Table 4. Tracebase subset of appliances used in our approach. Data have been partially reproduced from [10].
Table 4. Tracebase subset of appliances used in our approach. Data have been partially reproduced from [10].
Device Type#Appliances#Traces
Coffee Maker539
LCD TV1094
Microwave Oven548
PC Desktop990
Washing Machine722
As stated by Reinhardt et al. [10], Tracebase presents several detection inhomogeneities; a daily power trace can, in fact, show more than one sample per second or a lack of data for some seconds. Hence, we processed all the daily power trace by normalizing each one with 86,400 samples (number of seconds in a day). We have performed the zero-padding or the average operations on the missing/surplus samples and put the obtained values in a normalized trace. These operations have become reasonable after the data analysis. For instance, when a device results in being disconnected to the electric network (OFF state), the meter has obviously gathered a zero-consuming trace; thus, we have zero-padded the missing samples and reduced in an only zero value the surplus samples gathered at the same second. Moreover, when the device is active (ON state) we have evaluated the samples immediately before and after the missing one/ones and performed an average operation of them and then filled the missing value with the obtained result. An analogous operation has been performed in the case when there was more than a sample per second.

5.2. Appliance Profiling

In order to extract the power levels that typically characterize an appliance consumption, we analyzed all the available traces for each appliance in our subset. As mentioned above, according to the consumption behavior and the nature of the devices, each device consumption profile can be approximately characterized by just few power states. To identify them, we generated for each type of device a power value occurrence histogram aimed at highlighting the most frequently achieved values ranges.
After this operation, a further sub-sampling operation is performed. The zero power, which corresponds to the disconnected state, could, in fact, mislead the research of accumulation values as it reasonably represents, except for the “always ON” appliances, the most frequent sample value. Therefore, a coherent sub-sampling has been applied by processing each sequence through a sliding window of fixed size (10 samples); in the case where the samples observed in the window result all 0, nine values of these will be barred from the data on which to search the state value. After this pre-processing phase, the problem of determining the intrinsic structure of the data to be grouped, in the case that only the observed values result accessible have been considered; hence the preciseness of the state extraction has been tested through clustering analysis [43].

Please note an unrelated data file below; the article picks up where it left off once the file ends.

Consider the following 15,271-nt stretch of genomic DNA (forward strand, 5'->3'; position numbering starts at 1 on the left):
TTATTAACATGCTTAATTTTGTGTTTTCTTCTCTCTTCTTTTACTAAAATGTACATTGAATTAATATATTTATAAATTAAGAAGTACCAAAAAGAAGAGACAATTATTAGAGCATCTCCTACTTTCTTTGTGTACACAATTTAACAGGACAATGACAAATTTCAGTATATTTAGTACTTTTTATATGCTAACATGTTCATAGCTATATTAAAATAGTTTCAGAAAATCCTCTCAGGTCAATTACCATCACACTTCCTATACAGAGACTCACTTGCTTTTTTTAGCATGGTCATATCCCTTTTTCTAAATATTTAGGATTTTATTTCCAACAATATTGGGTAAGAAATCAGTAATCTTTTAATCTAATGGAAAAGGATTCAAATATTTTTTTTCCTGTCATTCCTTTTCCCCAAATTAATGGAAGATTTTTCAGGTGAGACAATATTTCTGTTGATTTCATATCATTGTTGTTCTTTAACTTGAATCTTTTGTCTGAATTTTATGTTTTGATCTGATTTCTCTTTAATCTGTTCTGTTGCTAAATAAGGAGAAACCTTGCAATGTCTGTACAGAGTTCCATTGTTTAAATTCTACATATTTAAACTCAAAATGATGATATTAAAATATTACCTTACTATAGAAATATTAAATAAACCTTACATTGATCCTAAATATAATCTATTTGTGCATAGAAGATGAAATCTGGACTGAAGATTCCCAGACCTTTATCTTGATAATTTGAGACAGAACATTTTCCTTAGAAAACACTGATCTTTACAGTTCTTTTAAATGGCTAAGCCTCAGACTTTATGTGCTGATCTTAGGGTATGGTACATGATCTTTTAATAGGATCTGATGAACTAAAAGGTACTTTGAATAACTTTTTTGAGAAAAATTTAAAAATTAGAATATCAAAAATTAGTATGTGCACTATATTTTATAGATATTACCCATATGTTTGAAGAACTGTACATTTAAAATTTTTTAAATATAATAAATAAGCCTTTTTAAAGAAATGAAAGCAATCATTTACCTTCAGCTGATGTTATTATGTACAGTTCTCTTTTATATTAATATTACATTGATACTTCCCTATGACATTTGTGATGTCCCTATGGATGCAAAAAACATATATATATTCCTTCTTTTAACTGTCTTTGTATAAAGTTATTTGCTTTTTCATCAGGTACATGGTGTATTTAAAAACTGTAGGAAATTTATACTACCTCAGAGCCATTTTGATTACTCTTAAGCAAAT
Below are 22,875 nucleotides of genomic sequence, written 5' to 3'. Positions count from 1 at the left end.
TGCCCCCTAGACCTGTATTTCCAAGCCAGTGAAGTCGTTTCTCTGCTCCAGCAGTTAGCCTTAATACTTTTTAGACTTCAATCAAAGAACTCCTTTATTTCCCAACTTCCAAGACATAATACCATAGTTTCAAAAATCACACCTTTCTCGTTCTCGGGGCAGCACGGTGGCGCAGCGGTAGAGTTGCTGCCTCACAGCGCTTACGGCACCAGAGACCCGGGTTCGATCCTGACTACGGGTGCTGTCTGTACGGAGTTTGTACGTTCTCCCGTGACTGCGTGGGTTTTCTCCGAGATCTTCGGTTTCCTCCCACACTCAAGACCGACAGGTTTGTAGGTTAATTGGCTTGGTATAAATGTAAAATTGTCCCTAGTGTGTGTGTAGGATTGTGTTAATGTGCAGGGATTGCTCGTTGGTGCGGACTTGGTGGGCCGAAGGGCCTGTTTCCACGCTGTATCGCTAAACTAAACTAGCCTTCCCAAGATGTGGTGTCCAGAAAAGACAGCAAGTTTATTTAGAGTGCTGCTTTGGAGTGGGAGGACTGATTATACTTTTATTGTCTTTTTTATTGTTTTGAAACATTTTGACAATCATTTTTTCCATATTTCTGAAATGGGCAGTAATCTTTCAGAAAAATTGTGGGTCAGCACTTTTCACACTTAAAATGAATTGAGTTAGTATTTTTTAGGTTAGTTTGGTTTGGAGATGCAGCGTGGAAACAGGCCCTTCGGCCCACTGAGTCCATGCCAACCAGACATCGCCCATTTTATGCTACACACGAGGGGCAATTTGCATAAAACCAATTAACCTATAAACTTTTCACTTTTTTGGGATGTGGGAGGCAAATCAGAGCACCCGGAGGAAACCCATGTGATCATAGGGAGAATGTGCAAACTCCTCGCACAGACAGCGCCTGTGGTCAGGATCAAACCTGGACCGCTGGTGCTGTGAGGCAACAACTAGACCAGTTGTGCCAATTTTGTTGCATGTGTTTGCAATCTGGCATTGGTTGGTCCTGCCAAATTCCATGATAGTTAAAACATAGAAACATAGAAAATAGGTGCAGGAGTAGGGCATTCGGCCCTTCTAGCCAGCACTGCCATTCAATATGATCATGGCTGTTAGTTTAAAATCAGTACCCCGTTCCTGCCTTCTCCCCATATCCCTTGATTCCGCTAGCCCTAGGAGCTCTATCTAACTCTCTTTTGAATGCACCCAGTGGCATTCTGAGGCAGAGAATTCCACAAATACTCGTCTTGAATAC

Clustering analysis organizes the data according to an abstract structure in order to recognize groups or hierarchies of groups. A cluster is composed of a number of similar objects collected or grouped together according to a specific parameter named distance. How the distance is set up and which parameter it represents depends on the chosen algorithm and on the type of data to be processed. In our experimentation case, the objects are represented by the power values; the clustering algorithm has to evaluate and group them together in order to extrapolate few power states that could effectively describe the consumption behavior of each type of appliance. The clustering algorithm identifies few mean values and their associated variances that could represent as accurately as possible each consumption state.
To solve our problem, we made preliminary tests with some clustering algorithms; k-means [44] and Gaussian Mixture Model (GMM) [45] reported the most consistent results.